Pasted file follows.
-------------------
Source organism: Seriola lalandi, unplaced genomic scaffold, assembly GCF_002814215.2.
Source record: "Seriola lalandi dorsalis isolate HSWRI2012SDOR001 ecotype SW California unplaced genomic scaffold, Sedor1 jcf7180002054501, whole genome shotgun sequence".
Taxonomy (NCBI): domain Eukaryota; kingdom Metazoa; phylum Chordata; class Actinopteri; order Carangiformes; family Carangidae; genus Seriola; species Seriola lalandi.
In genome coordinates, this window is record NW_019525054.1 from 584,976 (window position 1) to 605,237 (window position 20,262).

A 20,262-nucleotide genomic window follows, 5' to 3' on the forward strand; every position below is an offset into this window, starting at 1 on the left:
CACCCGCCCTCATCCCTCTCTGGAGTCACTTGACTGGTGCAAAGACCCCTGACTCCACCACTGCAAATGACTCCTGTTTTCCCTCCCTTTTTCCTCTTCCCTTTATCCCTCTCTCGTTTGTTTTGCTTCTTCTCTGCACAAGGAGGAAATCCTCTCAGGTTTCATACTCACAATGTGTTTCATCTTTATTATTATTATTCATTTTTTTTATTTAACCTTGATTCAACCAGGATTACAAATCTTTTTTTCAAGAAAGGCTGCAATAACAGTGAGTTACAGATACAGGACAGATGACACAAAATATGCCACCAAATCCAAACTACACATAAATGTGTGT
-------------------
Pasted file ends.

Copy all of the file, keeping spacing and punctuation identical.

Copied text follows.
Source organism: Seriola lalandi, unplaced genomic scaffold, assembly GCF_002814215.2.
Source record: "Seriola lalandi dorsalis isolate HSWRI2012SDOR001 ecotype SW California unplaced genomic scaffold, Sedor1 jcf7180002054501, whole genome shotgun sequence".
Taxonomy (NCBI): domain Eukaryota; kingdom Metazoa; phylum Chordata; class Actinopteri; order Carangiformes; family Carangidae; genus Seriola; species Seriola lalandi.
In genome coordinates, this window is record NW_019525054.1 from 584,976 (window position 1) to 605,237 (window position 20,262).

A 20,262-nucleotide genomic window follows, 5' to 3' on the forward strand; every position below is an offset into this window, starting at 1 on the left:
CACCCGCCCTCATCCCTCTCTGGAGTCACTTGACTGGTGCAAAGACCCCTGACTCCACCACTGCAAATGACTCCTGTTTTCCCTCCCTTTTTCCTCTTCCCTTTATCCCTCTCTCGTTTGTTTTGCTTCTTCTCTGCACAAGGAGGAAATCCTCTCAGGTTTCATACTCACAATGTGTTTCATCTTTATTATTATTATTCATTTTTTTTATTTAACCTTGATTCAACCAGGATTACAAATCTTTTTTTCAAGAAAGGCTGCAATAACAGTGAGTTACAGATACAGGACAGATGACACAAAATATGCCACCAAATCCAAACTACACATAAATGTGTGT